School of Medicine
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Postdoctoral Research fellow, Genetics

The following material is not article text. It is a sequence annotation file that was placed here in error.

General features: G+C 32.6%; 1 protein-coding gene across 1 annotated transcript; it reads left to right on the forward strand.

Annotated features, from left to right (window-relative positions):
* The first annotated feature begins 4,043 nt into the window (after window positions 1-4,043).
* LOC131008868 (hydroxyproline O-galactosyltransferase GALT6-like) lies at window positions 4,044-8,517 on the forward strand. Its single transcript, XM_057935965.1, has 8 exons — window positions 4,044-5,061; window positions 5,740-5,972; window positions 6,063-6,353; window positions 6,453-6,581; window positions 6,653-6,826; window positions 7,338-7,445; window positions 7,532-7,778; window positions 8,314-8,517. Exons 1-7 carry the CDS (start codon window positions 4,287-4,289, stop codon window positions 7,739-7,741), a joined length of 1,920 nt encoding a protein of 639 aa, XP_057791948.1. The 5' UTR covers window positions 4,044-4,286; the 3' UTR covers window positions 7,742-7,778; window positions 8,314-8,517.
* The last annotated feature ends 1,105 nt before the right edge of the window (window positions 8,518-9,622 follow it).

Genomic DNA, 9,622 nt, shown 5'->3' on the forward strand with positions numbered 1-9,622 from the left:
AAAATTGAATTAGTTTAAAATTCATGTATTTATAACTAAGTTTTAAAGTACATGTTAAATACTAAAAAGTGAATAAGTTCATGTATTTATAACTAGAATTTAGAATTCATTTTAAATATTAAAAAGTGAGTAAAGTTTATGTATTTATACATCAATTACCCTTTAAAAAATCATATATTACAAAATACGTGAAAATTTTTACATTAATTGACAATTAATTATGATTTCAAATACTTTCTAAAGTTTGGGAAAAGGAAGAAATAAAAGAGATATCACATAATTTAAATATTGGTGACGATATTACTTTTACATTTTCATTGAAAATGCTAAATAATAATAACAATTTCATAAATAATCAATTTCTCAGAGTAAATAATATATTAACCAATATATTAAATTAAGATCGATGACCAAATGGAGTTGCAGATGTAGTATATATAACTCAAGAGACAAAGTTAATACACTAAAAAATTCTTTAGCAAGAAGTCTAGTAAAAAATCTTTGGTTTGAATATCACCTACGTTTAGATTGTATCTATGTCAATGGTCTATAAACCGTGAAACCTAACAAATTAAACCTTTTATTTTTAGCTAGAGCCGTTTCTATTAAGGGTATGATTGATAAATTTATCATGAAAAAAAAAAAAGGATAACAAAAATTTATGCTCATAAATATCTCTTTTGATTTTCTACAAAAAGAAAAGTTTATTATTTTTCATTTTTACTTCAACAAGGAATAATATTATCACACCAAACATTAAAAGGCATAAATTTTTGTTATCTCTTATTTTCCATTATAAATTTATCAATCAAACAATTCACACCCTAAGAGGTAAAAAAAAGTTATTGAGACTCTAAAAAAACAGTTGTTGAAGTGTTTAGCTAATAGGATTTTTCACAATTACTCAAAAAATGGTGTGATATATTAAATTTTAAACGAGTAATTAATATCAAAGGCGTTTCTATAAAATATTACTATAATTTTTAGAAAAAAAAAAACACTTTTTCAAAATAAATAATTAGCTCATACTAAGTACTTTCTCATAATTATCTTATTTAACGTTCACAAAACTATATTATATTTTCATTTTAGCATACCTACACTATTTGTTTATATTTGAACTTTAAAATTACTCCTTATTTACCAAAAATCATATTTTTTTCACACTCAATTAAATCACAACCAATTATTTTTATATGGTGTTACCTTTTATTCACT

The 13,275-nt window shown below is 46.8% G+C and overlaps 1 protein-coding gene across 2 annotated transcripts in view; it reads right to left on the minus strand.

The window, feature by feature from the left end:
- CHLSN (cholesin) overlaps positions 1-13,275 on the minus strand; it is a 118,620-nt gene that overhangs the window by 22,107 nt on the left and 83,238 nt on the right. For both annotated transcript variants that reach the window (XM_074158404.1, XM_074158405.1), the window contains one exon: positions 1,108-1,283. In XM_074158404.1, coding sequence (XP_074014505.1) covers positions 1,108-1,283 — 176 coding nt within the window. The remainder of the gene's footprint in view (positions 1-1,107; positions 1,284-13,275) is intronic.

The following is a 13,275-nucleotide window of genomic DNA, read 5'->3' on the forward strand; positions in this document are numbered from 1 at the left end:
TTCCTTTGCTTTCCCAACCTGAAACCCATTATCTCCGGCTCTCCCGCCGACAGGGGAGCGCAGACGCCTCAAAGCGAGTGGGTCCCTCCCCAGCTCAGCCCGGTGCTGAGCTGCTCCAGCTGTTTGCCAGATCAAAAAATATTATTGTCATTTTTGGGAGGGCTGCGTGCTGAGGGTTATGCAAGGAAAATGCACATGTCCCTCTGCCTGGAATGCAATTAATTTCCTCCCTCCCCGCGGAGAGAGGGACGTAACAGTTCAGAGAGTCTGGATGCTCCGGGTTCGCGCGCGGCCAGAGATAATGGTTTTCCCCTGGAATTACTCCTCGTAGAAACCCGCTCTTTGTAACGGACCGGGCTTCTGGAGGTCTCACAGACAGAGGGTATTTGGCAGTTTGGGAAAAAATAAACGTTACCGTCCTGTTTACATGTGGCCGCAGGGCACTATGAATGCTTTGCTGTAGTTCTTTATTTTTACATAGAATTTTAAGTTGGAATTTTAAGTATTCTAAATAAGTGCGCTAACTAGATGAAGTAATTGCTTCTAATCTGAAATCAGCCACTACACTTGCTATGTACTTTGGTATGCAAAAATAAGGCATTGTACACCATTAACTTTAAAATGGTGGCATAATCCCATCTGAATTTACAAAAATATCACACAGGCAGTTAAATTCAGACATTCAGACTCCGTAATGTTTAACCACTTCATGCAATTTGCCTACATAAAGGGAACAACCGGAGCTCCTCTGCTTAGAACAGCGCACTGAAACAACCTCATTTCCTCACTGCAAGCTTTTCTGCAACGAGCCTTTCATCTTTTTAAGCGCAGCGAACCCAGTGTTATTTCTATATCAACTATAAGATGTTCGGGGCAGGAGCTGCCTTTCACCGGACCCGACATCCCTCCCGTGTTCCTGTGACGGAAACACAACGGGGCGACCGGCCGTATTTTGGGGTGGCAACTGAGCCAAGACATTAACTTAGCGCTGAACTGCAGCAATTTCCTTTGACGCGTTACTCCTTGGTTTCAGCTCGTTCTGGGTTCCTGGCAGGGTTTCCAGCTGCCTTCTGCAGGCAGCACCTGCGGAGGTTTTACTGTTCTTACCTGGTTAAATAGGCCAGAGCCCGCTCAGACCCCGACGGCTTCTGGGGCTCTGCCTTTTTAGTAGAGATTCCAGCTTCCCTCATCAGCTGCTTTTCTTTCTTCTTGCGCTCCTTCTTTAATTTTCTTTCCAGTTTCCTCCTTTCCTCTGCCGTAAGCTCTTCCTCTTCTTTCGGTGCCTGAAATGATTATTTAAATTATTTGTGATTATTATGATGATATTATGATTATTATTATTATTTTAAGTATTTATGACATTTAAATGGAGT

Current Research and Scholarly Interests The key to understanding mechanisms that mediate cnidarian-dinoflagellate symbioses is to do experiments that target functional questions. With my background and training in developmental and larval biology, along with the lab group’s success of inducing Aiptasia to spawn in the lab, I see great opportunities to look at larvae and their specificity with certain strains of Symbiodinium and how might that progress through settlement and metamorphosis. Analysis of the transcriptomic changes between symbiotic and aposymbiotic larvae, and when larvae are exposed to different symbiont types, would provide immense information on specificity that could be different from the specificity seen at the adult stage. This study will contribute to our understanding of coral-dinoflagellate symbiosis in relation to early life history and physiology. I was previously trained at the Kewalo Marine Laboratory in Honolulu and received my Ph.D. from the University of Hawaii. Prior to that, I obtained a B.A. in Integrative Biology from UC Berkeley. A native of San Diego and a lover of both the Pacific and the Bay Area, I greatly enjoy the outdoors, the ocean, the arts, and I do creative writing on the side.